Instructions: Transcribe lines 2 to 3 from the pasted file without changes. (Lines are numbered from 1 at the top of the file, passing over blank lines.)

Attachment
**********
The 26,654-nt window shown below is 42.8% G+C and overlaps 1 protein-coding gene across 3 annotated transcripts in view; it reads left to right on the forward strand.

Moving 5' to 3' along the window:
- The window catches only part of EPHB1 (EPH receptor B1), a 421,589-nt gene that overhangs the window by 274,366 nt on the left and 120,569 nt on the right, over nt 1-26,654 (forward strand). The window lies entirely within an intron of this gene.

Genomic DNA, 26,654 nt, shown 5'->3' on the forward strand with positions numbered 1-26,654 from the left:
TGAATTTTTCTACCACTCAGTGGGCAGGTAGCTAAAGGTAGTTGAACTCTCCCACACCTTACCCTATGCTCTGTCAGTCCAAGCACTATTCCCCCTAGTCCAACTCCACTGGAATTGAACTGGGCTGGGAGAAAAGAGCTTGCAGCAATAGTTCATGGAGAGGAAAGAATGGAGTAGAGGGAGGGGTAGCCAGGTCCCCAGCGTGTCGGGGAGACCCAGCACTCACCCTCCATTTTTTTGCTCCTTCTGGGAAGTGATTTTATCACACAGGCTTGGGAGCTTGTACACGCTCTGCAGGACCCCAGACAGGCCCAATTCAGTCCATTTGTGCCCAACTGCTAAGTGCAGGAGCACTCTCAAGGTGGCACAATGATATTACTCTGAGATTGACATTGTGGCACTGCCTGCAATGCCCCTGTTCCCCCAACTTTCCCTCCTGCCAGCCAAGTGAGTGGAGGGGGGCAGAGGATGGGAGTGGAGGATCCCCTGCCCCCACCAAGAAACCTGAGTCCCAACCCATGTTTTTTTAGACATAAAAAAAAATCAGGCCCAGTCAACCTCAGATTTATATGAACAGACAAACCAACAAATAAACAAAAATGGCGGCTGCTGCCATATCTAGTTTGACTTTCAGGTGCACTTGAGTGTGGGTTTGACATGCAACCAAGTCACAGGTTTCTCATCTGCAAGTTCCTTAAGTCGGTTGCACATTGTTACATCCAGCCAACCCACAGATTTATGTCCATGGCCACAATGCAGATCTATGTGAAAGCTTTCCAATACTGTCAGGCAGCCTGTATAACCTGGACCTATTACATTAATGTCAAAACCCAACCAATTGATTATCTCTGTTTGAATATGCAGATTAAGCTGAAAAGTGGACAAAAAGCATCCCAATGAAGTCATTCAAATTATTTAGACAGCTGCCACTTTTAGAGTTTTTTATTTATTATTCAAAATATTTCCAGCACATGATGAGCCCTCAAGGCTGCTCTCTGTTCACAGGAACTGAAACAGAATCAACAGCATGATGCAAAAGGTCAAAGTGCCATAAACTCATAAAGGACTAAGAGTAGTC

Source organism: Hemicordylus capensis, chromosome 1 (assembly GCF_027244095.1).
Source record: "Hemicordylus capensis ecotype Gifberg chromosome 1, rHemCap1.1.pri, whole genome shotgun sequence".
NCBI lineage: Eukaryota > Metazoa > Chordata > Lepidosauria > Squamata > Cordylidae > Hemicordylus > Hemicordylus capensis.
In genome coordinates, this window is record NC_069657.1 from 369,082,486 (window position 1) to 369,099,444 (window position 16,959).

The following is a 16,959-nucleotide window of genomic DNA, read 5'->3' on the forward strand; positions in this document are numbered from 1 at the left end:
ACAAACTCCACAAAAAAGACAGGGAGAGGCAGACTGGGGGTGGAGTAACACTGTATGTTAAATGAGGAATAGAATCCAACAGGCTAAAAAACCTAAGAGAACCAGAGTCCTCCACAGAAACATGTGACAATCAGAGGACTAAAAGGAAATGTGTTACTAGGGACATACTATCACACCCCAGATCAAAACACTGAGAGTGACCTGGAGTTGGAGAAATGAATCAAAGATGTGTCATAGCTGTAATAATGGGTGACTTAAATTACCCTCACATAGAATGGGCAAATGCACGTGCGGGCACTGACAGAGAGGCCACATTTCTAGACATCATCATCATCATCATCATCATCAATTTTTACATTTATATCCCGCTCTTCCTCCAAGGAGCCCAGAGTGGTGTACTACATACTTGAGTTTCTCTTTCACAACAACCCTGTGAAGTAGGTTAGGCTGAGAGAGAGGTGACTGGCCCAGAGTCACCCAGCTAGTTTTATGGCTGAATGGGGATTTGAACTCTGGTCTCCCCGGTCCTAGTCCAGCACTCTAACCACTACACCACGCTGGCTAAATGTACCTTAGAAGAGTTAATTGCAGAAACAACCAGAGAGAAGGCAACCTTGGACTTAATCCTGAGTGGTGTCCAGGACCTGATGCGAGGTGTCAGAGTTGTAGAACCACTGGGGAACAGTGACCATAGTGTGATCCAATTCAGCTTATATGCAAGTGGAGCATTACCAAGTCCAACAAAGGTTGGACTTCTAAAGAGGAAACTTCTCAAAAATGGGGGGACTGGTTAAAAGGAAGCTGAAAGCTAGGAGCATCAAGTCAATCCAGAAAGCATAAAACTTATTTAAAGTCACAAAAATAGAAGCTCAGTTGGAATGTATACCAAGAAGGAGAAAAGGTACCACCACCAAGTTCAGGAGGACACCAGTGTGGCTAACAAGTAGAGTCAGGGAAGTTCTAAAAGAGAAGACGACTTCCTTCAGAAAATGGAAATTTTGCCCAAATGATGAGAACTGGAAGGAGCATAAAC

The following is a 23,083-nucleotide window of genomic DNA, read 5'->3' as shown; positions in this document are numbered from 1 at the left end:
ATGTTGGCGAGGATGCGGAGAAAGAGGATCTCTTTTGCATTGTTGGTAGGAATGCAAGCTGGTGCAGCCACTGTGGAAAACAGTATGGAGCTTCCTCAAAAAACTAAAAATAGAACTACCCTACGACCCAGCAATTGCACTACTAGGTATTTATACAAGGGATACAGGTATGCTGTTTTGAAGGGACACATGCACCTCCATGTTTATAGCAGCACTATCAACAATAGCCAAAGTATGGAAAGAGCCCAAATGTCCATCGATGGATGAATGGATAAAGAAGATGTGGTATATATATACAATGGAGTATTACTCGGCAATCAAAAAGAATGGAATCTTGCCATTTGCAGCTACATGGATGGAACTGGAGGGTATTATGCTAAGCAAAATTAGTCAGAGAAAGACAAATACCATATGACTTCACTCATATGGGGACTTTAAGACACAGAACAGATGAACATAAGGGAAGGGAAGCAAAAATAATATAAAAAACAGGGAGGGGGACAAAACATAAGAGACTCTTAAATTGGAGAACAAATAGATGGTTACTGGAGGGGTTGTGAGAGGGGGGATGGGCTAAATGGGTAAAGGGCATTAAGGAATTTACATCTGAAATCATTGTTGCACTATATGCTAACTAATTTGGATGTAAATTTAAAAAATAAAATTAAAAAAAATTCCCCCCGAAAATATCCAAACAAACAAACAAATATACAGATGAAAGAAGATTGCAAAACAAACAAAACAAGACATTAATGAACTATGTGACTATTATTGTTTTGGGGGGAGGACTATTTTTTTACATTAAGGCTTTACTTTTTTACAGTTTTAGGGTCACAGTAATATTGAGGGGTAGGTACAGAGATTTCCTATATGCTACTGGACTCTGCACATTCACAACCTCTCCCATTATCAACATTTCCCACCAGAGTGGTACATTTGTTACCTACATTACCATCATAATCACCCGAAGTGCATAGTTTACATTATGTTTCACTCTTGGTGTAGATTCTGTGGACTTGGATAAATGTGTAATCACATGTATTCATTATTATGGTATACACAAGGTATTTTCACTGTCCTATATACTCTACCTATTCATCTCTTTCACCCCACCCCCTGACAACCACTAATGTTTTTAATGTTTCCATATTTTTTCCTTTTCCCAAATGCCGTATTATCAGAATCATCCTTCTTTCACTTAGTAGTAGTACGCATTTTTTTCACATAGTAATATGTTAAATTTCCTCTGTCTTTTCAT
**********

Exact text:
Moving 5' to 3' along the window:
- The window catches only part of EPHB1 (EPH receptor B1), a 421,589-nt gene that overhangs the window by 274,366 nt on the left and 120,569 nt on the right, over nt 1-26,654 (forward strand). The window lies entirely within an intron of this gene.